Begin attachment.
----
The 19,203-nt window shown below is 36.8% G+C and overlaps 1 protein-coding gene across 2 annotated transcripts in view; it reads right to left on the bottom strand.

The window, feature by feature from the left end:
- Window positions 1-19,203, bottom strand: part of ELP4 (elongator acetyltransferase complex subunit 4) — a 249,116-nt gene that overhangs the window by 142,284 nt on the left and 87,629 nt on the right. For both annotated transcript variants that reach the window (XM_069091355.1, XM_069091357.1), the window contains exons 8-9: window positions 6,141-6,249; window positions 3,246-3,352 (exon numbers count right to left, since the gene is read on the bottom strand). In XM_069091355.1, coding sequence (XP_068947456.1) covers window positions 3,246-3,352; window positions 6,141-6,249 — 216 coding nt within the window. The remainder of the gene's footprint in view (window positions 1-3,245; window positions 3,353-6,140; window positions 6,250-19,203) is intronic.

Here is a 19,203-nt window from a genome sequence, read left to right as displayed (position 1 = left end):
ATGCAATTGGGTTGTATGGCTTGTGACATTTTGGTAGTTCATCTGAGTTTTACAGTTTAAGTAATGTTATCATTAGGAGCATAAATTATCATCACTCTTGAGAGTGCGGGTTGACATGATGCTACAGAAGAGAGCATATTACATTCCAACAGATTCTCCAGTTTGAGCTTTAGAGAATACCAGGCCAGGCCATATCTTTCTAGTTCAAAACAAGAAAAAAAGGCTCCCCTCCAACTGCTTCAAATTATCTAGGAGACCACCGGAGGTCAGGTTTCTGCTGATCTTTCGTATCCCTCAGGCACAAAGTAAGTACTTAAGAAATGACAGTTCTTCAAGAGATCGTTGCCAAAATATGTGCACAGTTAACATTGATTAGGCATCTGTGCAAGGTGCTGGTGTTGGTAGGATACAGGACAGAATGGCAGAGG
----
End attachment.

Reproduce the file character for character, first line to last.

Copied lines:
The 19,203-nt window shown below is 36.8% G+C and overlaps 1 protein-coding gene across 2 annotated transcripts in view; it reads right to left on the bottom strand.

The window, feature by feature from the left end:
- Window positions 1-19,203, bottom strand: part of ELP4 (elongator acetyltransferase complex subunit 4) — a 249,116-nt gene that overhangs the window by 142,284 nt on the left and 87,629 nt on the right. For both annotated transcript variants that reach the window (XM_069091355.1, XM_069091357.1), the window contains exons 8-9: window positions 6,141-6,249; window positions 3,246-3,352 (exon numbers count right to left, since the gene is read on the bottom strand). In XM_069091355.1, coding sequence (XP_068947456.1) covers window positions 3,246-3,352; window positions 6,141-6,249 — 216 coding nt within the window. The remainder of the gene's footprint in view (window positions 1-3,245; window positions 3,353-6,140; window positions 6,250-19,203) is intronic.

Here is a 19,203-nt window from a genome sequence, read left to right as displayed (position 1 = left end):
ATGCAATTGGGTTGTATGGCTTGTGACATTTTGGTAGTTCATCTGAGTTTTACAGTTTAAGTAATGTTATCATTAGGAGCATAAATTATCATCACTCTTGAGAGTGCGGGTTGACATGATGCTACAGAAGAGAGCATATTACATTCCAACAGATTCTCCAGTTTGAGCTTTAGAGAATACCAGGCCAGGCCATATCTTTCTAGTTCAAAACAAGAAAAAAAGGCTCCCCTCCAACTGCTTCAAATTATCTAGGAGACCACCGGAGGTCAGGTTTCTGCTGATCTTTCGTATCCCTCAGGCACAAAGTAAGTACTTAAGAAATGACAGTTCTTCAAGAGATCGTTGCCAAAATATGTGCACAGTTAACATTGATTAGGCATCTGTGCAAGGTGCTGGTGTTGGTAGGATACAGGACAGAATGGCAGAGG